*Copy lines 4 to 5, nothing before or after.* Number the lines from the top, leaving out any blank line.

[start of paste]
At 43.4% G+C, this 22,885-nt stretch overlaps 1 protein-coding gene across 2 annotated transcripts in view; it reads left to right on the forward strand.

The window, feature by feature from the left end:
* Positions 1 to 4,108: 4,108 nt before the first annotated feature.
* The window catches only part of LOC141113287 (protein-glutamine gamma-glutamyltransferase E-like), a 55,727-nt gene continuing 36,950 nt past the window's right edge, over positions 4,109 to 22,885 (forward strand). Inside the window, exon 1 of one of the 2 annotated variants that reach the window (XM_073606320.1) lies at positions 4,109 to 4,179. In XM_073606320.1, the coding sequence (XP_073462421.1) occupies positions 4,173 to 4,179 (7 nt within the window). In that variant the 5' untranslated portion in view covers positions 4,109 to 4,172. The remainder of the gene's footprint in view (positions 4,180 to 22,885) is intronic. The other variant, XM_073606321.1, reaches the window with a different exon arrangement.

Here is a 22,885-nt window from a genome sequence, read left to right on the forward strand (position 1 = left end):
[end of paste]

* The window catches only part of LOC141113287 (protein-glutamine gamma-glutamyltransferase E-like), a 55,727-nt gene continuing 36,950 nt past the window's right edge, over positions 4,109 to 22,885 (forward strand). Inside the window, exon 1 of one of the 2 annotated variants that reach the window (XM_073606320.1) lies at positions 4,109 to 4,179. In XM_073606320.1, the coding sequence (XP_073462421.1) occupies positions 4,173 to 4,179 (7 nt within the window). In that variant the 5' untranslated portion in view covers positions 4,109 to 4,172. The remainder of the gene's footprint in view (positions 4,180 to 22,885) is intronic. The other variant, XM_073606321.1, reaches the window with a different exon arrangement.

Here is a 22,885-nt window from a genome sequence, read left to right on the forward strand (position 1 = left end):